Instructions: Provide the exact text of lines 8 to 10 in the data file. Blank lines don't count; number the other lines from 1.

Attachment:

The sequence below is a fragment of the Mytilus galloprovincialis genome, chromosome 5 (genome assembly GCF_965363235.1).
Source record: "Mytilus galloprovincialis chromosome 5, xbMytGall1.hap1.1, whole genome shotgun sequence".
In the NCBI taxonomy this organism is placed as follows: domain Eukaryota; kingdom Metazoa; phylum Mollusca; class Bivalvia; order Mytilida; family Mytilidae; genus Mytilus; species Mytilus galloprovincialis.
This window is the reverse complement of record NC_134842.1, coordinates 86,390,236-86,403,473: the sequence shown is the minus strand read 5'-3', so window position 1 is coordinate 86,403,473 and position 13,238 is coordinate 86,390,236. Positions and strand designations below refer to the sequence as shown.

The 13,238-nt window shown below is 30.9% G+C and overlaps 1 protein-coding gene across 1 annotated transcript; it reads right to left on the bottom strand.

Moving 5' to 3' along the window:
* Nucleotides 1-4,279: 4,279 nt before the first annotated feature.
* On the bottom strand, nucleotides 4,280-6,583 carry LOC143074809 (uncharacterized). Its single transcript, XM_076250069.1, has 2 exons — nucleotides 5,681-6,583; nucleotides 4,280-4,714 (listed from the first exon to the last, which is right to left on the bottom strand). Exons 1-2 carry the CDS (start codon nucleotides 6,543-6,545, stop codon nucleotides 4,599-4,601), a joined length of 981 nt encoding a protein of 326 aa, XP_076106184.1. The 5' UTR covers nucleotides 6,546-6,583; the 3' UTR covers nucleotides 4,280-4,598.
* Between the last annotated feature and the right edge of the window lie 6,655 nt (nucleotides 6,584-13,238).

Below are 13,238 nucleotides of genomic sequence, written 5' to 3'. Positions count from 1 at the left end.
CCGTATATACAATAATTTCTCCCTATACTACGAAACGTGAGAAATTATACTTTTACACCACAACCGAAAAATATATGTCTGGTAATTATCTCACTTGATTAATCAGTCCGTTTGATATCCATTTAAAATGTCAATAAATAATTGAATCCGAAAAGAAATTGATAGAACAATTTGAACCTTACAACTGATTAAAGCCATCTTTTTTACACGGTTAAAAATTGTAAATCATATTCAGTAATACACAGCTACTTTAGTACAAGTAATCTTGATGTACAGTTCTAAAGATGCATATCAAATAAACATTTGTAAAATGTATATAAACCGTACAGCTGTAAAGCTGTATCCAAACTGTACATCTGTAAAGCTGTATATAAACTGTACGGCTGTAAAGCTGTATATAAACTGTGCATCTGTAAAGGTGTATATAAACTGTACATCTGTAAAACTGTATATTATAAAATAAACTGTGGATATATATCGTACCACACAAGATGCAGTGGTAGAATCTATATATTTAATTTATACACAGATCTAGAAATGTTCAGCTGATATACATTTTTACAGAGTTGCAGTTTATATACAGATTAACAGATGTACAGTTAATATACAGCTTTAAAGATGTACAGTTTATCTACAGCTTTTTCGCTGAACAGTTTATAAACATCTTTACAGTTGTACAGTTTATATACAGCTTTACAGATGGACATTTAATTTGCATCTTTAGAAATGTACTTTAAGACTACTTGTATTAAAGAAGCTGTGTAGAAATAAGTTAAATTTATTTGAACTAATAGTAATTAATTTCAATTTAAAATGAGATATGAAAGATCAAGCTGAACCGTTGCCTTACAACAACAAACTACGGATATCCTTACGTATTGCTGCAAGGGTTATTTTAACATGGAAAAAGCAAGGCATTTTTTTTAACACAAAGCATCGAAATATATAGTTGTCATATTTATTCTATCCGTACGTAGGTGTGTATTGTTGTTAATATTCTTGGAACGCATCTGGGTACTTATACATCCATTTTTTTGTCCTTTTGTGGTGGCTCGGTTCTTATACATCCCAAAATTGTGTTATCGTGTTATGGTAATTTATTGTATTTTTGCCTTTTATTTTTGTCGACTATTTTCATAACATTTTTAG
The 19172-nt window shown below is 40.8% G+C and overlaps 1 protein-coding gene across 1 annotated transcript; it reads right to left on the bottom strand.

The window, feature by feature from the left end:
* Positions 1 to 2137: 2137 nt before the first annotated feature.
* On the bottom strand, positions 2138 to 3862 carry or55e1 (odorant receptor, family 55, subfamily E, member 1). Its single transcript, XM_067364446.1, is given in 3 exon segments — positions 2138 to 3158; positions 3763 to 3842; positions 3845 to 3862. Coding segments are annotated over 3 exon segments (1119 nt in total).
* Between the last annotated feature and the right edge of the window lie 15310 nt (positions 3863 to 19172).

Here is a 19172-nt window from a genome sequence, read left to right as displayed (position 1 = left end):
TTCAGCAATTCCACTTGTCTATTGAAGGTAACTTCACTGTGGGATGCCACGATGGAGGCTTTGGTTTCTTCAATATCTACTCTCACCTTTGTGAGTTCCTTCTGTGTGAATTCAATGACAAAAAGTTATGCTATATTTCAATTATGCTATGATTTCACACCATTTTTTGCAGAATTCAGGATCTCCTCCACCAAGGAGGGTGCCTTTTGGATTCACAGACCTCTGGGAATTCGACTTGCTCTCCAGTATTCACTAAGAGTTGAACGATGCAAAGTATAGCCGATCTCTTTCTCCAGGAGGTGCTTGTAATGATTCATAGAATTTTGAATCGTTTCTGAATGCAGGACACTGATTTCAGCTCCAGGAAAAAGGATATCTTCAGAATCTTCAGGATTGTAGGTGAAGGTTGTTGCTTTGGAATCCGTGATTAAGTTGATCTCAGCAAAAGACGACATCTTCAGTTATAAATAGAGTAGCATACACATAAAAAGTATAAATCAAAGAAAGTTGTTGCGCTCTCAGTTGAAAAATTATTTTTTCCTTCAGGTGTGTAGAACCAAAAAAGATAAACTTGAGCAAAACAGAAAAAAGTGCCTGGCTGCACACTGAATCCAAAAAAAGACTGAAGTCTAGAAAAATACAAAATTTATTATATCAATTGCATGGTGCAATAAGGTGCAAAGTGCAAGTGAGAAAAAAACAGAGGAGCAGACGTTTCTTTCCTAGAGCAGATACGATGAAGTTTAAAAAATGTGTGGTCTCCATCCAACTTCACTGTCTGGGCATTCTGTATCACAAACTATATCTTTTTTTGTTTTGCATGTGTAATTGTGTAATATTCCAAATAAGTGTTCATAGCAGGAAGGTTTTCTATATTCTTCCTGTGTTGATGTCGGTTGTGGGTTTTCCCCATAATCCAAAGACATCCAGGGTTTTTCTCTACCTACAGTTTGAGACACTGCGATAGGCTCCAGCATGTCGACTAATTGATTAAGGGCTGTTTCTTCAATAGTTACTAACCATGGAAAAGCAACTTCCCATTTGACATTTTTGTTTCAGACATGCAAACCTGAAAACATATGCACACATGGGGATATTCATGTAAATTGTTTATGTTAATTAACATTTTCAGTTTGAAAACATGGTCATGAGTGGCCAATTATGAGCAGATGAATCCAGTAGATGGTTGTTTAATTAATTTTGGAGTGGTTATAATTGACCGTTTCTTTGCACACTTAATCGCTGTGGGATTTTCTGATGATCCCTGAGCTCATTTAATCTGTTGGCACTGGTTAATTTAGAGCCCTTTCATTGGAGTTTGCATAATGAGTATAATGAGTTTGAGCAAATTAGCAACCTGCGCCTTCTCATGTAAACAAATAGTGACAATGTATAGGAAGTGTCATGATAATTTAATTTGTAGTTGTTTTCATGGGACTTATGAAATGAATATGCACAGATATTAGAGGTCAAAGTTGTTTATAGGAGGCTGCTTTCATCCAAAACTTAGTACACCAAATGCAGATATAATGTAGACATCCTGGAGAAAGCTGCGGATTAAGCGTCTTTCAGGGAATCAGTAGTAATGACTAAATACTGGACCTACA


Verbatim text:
* On the bottom strand, nucleotides 4,280-6,583 carry LOC143074809 (uncharacterized). Its single transcript, XM_076250069.1, has 2 exons — nucleotides 5,681-6,583; nucleotides 4,280-4,714 (listed from the first exon to the last, which is right to left on the bottom strand). Exons 1-2 carry the CDS (start codon nucleotides 6,543-6,545, stop codon nucleotides 4,599-4,601), a joined length of 981 nt encoding a protein of 326 aa, XP_076106184.1. The 5' UTR covers nucleotides 6,546-6,583; the 3' UTR covers nucleotides 4,280-4,598.
* Between the last annotated feature and the right edge of the window lie 6,655 nt (nucleotides 6,584-13,238).

Below are 13,238 nucleotides of genomic sequence, written 5' to 3'. Positions count from 1 at the left end.